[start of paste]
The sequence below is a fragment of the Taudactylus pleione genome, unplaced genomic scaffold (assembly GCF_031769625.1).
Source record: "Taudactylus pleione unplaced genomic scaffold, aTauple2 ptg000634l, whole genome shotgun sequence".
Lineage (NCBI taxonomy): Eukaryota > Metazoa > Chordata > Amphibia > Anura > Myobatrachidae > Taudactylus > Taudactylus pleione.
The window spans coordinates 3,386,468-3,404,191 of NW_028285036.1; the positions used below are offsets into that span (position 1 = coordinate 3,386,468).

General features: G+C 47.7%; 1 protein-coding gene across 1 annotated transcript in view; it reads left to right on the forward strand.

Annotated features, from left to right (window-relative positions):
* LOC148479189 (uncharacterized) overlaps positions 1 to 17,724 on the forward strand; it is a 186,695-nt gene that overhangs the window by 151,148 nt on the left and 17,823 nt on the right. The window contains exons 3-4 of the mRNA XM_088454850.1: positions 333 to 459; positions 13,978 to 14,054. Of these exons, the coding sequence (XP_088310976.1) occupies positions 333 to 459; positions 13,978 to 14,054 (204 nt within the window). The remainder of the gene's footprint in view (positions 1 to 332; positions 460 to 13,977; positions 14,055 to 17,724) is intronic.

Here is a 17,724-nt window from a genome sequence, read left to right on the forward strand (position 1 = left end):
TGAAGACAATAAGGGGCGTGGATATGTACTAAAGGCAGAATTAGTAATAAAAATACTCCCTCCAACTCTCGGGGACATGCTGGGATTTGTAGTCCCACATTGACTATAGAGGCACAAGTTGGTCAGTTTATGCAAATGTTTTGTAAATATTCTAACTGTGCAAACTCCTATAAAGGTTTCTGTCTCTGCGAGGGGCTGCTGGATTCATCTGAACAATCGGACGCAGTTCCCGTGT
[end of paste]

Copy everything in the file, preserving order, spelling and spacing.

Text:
The sequence below is a fragment of the Taudactylus pleione genome, unplaced genomic scaffold (assembly GCF_031769625.1).
Source record: "Taudactylus pleione unplaced genomic scaffold, aTauple2 ptg000634l, whole genome shotgun sequence".
Lineage (NCBI taxonomy): Eukaryota > Metazoa > Chordata > Amphibia > Anura > Myobatrachidae > Taudactylus > Taudactylus pleione.
The window spans coordinates 3,386,468-3,404,191 of NW_028285036.1; the positions used below are offsets into that span (position 1 = coordinate 3,386,468).

General features: G+C 47.7%; 1 protein-coding gene across 1 annotated transcript in view; it reads left to right on the forward strand.

Annotated features, from left to right (window-relative positions):
* LOC148479189 (uncharacterized) overlaps positions 1 to 17,724 on the forward strand; it is a 186,695-nt gene that overhangs the window by 151,148 nt on the left and 17,823 nt on the right. The window contains exons 3-4 of the mRNA XM_088454850.1: positions 333 to 459; positions 13,978 to 14,054. Of these exons, the coding sequence (XP_088310976.1) occupies positions 333 to 459; positions 13,978 to 14,054 (204 nt within the window). The remainder of the gene's footprint in view (positions 1 to 332; positions 460 to 13,977; positions 14,055 to 17,724) is intronic.

Here is a 17,724-nt window from a genome sequence, read left to right on the forward strand (position 1 = left end):
TGAAGACAATAAGGGGCGTGGATATGTACTAAAGGCAGAATTAGTAATAAAAATACTCCCTCCAACTCTCGGGGACATGCTGGGATTTGTAGTCCCACATTGACTATAGAGGCACAAGTTGGTCAGTTTATGCAAATGTTTTGTAAATATTCTAACTGTGCAAACTCCTATAAAGGTTTCTGTCTCTGCGAGGGGCTGCTGGATTCATCTGAACAATCGGACGCAGTTCCCGTGT